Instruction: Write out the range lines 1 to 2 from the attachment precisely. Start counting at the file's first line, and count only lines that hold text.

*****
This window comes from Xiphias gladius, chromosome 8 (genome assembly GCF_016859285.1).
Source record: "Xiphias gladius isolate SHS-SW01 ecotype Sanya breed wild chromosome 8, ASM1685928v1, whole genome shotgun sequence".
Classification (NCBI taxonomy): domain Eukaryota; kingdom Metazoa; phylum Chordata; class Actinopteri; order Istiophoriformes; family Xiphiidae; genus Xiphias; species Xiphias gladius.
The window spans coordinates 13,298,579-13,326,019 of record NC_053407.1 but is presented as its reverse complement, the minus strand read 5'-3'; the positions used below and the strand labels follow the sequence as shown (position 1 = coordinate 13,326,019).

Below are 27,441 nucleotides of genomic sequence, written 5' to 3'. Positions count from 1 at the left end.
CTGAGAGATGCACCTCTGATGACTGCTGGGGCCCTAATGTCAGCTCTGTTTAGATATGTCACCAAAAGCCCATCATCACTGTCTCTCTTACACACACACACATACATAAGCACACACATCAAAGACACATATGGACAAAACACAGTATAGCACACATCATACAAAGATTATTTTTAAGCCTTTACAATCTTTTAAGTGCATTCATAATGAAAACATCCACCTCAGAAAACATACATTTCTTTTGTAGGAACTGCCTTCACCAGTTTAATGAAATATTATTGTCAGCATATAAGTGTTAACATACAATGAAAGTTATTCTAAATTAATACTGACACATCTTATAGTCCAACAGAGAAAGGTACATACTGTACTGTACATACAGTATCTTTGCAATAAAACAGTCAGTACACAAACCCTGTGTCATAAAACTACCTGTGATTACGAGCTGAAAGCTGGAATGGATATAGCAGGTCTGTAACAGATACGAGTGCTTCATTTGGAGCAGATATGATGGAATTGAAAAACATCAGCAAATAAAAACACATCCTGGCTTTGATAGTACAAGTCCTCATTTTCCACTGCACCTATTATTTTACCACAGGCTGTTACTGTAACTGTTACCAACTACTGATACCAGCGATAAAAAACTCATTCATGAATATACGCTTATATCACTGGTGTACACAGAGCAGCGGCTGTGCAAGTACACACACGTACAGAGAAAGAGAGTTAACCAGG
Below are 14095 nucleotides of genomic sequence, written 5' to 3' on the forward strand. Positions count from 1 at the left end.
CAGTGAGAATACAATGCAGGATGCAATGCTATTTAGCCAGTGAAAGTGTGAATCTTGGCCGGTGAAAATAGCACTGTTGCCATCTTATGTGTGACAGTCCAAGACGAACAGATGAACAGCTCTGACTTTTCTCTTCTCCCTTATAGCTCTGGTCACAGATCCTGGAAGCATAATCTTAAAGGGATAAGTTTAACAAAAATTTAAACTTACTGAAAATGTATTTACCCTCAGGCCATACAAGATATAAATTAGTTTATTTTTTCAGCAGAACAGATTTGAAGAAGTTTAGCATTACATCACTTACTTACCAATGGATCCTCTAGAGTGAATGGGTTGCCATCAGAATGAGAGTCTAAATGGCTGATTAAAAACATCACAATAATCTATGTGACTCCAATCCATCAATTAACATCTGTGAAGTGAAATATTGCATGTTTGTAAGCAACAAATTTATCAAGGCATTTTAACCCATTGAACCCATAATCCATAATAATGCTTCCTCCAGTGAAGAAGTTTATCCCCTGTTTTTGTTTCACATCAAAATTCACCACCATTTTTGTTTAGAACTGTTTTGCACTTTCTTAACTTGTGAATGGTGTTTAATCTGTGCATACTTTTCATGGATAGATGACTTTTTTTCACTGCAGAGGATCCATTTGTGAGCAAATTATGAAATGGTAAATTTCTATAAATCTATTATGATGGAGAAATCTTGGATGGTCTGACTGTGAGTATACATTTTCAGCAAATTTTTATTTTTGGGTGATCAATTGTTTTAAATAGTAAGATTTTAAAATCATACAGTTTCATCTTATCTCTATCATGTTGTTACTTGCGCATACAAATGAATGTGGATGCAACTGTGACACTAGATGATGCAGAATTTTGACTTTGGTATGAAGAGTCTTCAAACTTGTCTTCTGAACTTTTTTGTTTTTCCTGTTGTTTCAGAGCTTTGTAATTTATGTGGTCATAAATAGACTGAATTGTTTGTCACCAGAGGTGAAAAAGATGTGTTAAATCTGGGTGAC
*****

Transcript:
This window comes from Xiphias gladius, chromosome 8 (genome assembly GCF_016859285.1).
Source record: "Xiphias gladius isolate SHS-SW01 ecotype Sanya breed wild chromosome 8, ASM1685928v1, whole genome shotgun sequence".